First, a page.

Especially when Mum is going away. “They can be quite vocal about not liking the idea … and sometimes that’s really difficult to walk away from,” she says, “but sometimes they don’t raise an eyebrow at all. I bribe them with presents – I’m terrible.”
Tara may have one of the most coveted jobs in Australian journalism, but it takes a brutal toll on family life, demanding at least six months on the road every year, often with no warning.
She might be helping with homework in the kitchen one day and donning a flak jacket in Western Kurdistan the next.
She has travelled to the Syrian frontline twice in the past six months to report on female freedom fighters and admits those assignments take on a different complexion when there are two kids waiting at home.
The risks, though, are calculated. “I don’t ever think I’m gung-ho about it,” she says, “but you stop yourself thinking about the worst consequences because then you wouldn’t do anything.”
Earlier this year, she travelled to the Philippines to cover the manhunt for depraved paedophile-murderer Peter Scully. It was one of the most emotionally wearing stories she has done.
“Our shoot started with the exhumation of a little girl’s body,” says Tara. “Every step of that story was incredibly harrowing. And depressing – just depressing that there was such evil and there were so many people exposed to that.”
At the end of each day, the team talks about their disturbing experiences – sort of like group therapy – but Tara says she has never sought professional help. After each extraordinary work assignment, she just re-enters ordinary suburban life. “They are very different existences, but I can’t tell you how grateful I am for the two kids coming into my bed or my friends who stick by me, despite not hearing from me for a long time,” she says, “because that is real life and it’s not mundane at all. It’s exciting and challenging and busy and guilt-ridden … but I’m very grateful for both.”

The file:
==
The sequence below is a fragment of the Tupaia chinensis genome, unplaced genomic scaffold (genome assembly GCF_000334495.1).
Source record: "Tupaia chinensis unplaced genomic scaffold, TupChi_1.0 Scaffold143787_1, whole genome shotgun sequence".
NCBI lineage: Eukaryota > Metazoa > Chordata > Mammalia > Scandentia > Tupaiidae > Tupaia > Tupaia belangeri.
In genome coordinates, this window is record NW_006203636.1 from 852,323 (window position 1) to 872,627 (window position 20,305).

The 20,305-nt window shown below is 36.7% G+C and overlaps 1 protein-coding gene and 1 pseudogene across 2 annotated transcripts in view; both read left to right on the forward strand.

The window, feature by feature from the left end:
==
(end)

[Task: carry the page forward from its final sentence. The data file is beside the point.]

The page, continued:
Without family support, Tara relies on a nanny and her husband of 15 years, TV producer John McAvoy. “I think he finds it frustrating at times,” says Tara, who limits her work trips to no longer than two weeks. “Life would be much more simple if I had a nine-to-five job, but … to me it’s swings and roundabouts – I do a lot of swimming lessons and birthday party drop-offs when I’m home.”
What she sacrifices most is personal space – some guilt-free time to take a walk, perhaps, or read that neglected Tim Winton or Ian McEwan novel. “A sense of your own person maybe,” says Tara.
The travel actually isn’t such a hardship. “I’m sad to be saying goodbye to my boys and missing things that are important to them, but I’d be dishonest if I said I hated the travel,” she says. “I don’t. I’m still excited by the adventure of this job.” Tara has wanted to be a journalist since she was 14. After university, she did her cadetship at WIN Television in Wollongong and went on to join Nine’s Nightline in 1992. She scored her lucky break that summer, when she filled in on A Current Affair and filed a gotcha story about a union official extorting a builder. “I was very, very lucky,” says Tara, “and that story exposed me to some people around the network.”
She joined ACA in 1993 and graduated to 60 Minutes in January 2001. And then her children arrived at the 11th hour. If you believe Tara, her life has unfolded almost beyond her control. “I was incredibly lucky,” she says. “Maybe, in a way, I’ve been very immature in how I’ve lived my life because it’s been a lot more reactionary than planned. My big plan was to be a journalist. Full stop.”
If she could advise her 16-year-old self, she would tell young Tara not to let self-consciousness hold her back. Although she still considers herself shy, she feels less so as she gets older. “I’ve also learned to push myself,” she says. “When I was 16, there’s no way I would have thought I’d be in this job because I just wasn’t confident enough. So the journey has been terrific … because I have grown into that person.”
It is dark now and Tara is due at another work meeting, yet she takes the time to ricochet from one Nine entrance to the other, trying to find the cab she has called for The Weekly. As she races up and down stairs, leading her visitor through the labyrinth that is the Nine Network, she apologises for not giving a more riveting interview. Of course, there’s no apology necessary.